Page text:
DAVID RABINOWITCH (b. 1943),
Carved Woodblock Monotypes 1962 – Sculptures 1968 – 1993
About a hundred monotypes are shown in this exhibition. They are printed onto various sorts of small-format paper, or, as perhaps more fittingly described, peeled away from the rough, sometimes multipart woodblocks. The shapes convey the mass ((falls Plural von Mass: dimensions)) of the sculptural object onto which the paper was applied and from which the heavy, often unctuous paint substance was lifted. The sheets are of monochrome color – red, yellow, dark blue, brown, black. Painting is suggested. Yet the reference to sculpture becomes quite obvious. In 1962, the young artist stood at a crossroads. Unsatisfied with the possibilities of painting, he reacted by switching over to sculpture. The vocabulary of forms, the multipartite nature of some motifs, the thematicized cuts are a clear anticipation. The important sculptor went on to process and treat this rich fund in sculptures and drawings. The idiom is again recognizable in the autonomous inventions and independent constructions of the mature artist. Quick-ready spontaneity is not David Rabinowitch's thing. Hard work on the plans for his complex floor sculptures serves to legitimize the finished piece. This is how the titles 'Construction' or 'Construction of Vision' should be understood.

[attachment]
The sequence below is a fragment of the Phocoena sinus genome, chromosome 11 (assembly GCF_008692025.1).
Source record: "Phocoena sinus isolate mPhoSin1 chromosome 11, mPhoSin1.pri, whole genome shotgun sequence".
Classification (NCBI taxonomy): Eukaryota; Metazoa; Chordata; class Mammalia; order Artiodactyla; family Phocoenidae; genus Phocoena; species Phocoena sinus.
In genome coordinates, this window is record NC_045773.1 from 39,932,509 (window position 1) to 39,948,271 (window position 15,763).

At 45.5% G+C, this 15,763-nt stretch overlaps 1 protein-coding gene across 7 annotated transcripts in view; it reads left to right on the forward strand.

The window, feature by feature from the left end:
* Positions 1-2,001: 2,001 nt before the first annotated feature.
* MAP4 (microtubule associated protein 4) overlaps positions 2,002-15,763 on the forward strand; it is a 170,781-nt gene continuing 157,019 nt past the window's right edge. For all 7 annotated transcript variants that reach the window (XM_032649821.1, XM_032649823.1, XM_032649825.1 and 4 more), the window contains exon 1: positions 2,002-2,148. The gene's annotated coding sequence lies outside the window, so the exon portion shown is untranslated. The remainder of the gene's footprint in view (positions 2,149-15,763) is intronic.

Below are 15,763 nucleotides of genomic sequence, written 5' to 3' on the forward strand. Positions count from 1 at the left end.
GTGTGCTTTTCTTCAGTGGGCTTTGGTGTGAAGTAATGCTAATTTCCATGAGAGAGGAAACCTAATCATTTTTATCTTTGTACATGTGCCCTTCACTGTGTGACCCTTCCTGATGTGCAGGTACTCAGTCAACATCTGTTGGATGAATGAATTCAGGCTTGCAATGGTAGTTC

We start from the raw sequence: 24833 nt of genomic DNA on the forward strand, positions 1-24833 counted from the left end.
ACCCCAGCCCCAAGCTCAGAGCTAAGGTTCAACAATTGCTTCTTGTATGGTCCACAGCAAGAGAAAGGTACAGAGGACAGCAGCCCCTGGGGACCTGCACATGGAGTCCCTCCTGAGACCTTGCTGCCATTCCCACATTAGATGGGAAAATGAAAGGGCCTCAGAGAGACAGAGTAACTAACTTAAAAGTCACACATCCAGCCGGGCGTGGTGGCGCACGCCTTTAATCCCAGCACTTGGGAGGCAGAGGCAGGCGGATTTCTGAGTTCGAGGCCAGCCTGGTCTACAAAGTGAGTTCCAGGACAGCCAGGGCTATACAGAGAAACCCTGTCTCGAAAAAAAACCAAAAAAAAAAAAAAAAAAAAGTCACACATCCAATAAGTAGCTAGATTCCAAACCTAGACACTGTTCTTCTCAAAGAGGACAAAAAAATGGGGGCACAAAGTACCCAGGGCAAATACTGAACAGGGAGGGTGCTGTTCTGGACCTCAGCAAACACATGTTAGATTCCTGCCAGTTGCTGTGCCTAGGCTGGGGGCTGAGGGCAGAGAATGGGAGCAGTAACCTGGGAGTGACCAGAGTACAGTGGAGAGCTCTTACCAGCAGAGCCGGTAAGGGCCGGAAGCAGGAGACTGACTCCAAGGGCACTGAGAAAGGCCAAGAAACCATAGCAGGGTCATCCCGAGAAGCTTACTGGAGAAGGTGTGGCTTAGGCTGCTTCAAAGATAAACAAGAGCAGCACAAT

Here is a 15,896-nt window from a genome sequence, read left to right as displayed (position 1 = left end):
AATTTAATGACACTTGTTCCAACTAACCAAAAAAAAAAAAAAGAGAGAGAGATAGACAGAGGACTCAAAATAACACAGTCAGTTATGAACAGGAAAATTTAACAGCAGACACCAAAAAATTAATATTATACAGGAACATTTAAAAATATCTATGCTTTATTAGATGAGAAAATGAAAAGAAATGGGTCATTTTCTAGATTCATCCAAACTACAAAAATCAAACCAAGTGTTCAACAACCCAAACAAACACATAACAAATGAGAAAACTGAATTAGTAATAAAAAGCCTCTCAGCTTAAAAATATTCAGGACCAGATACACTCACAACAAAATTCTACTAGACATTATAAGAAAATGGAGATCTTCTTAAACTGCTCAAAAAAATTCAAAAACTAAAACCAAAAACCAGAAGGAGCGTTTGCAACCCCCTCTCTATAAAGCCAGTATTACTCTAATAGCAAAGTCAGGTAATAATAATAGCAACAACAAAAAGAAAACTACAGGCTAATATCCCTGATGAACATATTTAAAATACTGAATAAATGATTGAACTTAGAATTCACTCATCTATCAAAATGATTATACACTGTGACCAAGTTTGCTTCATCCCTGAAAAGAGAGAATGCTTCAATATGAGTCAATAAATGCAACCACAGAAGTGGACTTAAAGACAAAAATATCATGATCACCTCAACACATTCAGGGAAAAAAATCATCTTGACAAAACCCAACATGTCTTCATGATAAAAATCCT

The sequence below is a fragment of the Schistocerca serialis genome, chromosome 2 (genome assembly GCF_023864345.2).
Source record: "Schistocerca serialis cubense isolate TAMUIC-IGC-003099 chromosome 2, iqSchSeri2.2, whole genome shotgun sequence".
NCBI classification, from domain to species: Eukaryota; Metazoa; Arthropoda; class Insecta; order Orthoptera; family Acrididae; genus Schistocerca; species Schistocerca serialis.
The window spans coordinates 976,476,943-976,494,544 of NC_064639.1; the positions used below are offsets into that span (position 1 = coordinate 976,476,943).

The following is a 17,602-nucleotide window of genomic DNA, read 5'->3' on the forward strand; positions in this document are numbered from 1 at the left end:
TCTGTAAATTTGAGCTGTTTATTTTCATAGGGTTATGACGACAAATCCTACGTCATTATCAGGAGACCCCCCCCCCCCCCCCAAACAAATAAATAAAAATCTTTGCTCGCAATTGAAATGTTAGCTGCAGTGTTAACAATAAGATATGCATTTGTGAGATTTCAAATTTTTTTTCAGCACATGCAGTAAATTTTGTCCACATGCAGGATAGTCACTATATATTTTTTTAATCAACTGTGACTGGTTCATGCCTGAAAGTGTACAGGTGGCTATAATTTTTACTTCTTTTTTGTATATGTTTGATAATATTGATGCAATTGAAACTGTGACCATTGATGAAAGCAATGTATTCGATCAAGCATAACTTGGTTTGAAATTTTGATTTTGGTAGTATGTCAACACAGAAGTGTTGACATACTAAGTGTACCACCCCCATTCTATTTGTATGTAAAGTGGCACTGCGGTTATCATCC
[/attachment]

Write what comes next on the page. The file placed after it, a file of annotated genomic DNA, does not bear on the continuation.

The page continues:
A number of sculptures from 1968 to 1993 and drawings from 1973 to 1978 complete our show. The works are decidedly abstract. They are occupied with the way the viewer constructs the phenomena of the visible world. The work of art defines a place. It invites recipients to approach this place with their own sensory faculties and to realize the thus established relationship with the work as their own experience.
Yet it would be a misunderstanding to think of these works as experimental layouts. It is a matter of decisive artistic definitions, of complicated visual occurrences linking space and time, mass and volume to form a self-referential unit. The work of art occupies a blank space and overcomes the probable void with its abundance.
It was in 1977 that the gallery first presented sculptures by David Rabinowitch. In the years to follow, numerous solo and group exhibitions of sculptures and drawings provided in-depth access to the work of this significant contemporary figure. David Rabinowitch was born in 1943 in Toronto, Canada, and lives in New York City.
In conjunction with the Peter Blum Gallery in New York, the Annemarie Verna Gallery will edit an illustrated publication on the 'Carved Woodblock Monotypes 1962' featuring a text by Kenneth Baker, San Francisco.
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